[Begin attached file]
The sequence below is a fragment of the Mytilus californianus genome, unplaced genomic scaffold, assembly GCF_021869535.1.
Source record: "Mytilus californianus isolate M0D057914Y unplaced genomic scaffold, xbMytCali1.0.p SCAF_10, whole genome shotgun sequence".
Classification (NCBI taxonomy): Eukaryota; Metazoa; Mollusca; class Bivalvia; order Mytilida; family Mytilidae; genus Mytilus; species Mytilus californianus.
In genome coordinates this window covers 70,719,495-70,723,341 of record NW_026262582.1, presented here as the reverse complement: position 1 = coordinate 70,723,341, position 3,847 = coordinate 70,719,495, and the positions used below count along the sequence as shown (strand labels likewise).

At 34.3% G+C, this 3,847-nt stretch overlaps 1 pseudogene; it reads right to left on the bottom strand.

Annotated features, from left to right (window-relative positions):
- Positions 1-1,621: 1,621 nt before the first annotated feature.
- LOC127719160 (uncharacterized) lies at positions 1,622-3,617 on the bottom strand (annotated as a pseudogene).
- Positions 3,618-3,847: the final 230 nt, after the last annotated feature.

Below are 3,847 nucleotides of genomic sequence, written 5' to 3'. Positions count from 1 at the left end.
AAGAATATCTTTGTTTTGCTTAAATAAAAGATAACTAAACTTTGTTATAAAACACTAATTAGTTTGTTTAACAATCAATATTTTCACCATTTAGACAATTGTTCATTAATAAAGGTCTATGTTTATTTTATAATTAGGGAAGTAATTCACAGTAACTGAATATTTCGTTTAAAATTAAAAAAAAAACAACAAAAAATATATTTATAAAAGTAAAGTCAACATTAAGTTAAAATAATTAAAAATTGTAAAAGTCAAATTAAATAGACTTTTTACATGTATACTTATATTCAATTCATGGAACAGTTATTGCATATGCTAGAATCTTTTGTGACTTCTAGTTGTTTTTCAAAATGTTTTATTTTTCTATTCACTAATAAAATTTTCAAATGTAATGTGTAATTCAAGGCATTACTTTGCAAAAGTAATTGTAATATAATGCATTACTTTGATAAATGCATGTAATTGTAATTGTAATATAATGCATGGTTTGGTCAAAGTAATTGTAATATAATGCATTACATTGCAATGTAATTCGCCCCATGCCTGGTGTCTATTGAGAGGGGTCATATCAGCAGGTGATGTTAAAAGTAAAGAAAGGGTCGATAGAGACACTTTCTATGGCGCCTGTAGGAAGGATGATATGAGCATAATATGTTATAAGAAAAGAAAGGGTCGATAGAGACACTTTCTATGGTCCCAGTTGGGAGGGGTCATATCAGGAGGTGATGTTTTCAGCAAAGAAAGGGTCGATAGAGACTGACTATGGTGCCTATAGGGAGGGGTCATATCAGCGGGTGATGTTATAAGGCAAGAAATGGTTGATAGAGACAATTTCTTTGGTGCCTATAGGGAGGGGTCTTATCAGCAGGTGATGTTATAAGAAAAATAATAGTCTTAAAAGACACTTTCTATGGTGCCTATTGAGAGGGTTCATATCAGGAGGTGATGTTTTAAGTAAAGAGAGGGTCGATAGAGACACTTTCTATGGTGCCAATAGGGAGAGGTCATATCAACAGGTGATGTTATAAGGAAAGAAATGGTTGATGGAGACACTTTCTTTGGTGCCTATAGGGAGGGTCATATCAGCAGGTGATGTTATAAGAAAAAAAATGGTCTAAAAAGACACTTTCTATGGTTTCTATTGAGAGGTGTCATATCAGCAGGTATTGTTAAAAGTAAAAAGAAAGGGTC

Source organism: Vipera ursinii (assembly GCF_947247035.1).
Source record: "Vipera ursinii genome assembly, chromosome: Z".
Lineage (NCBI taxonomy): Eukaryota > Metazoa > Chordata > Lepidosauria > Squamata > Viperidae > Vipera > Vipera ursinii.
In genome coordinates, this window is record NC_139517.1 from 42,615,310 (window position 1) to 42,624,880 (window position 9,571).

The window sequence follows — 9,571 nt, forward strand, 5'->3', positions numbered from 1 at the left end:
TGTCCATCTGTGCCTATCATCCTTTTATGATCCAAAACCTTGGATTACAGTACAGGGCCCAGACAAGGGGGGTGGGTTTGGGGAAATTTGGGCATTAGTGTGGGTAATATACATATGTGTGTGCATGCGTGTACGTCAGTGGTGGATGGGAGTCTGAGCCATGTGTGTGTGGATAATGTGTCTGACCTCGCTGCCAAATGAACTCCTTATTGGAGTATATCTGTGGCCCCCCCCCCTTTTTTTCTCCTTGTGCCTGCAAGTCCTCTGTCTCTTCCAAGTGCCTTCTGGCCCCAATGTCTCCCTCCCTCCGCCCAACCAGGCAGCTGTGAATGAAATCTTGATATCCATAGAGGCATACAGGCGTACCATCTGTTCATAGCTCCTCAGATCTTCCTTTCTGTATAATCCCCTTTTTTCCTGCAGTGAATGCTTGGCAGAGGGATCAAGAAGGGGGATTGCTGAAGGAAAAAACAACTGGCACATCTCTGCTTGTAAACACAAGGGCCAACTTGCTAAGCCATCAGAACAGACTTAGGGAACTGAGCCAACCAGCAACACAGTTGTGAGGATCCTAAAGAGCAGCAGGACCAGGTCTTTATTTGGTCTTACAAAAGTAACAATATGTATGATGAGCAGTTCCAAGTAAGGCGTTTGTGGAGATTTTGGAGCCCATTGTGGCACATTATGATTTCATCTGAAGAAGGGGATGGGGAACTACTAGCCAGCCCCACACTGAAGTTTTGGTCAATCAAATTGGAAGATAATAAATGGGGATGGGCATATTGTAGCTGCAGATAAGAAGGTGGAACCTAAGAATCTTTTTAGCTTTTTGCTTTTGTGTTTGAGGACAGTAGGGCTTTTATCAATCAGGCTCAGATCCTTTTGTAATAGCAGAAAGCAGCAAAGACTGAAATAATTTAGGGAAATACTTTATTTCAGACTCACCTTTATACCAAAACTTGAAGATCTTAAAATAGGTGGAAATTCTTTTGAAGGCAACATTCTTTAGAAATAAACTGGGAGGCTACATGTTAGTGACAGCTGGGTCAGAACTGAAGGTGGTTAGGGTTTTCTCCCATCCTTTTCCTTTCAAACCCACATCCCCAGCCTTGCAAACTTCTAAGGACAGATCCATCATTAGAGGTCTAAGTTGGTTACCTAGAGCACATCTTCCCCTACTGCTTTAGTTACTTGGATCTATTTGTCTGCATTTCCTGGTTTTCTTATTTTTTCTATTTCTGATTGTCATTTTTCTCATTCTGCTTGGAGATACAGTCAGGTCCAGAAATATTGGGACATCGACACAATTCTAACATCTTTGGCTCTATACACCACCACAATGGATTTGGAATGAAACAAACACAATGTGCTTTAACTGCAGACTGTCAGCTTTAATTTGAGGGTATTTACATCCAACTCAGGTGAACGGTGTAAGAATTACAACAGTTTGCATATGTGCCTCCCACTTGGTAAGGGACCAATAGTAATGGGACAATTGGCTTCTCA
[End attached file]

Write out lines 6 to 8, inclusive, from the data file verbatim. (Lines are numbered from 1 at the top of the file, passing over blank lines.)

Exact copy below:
Annotated features, from left to right (window-relative positions):
- Positions 1-1,621: 1,621 nt before the first annotated feature.
- LOC127719160 (uncharacterized) lies at positions 1,622-3,617 on the bottom strand (annotated as a pseudogene).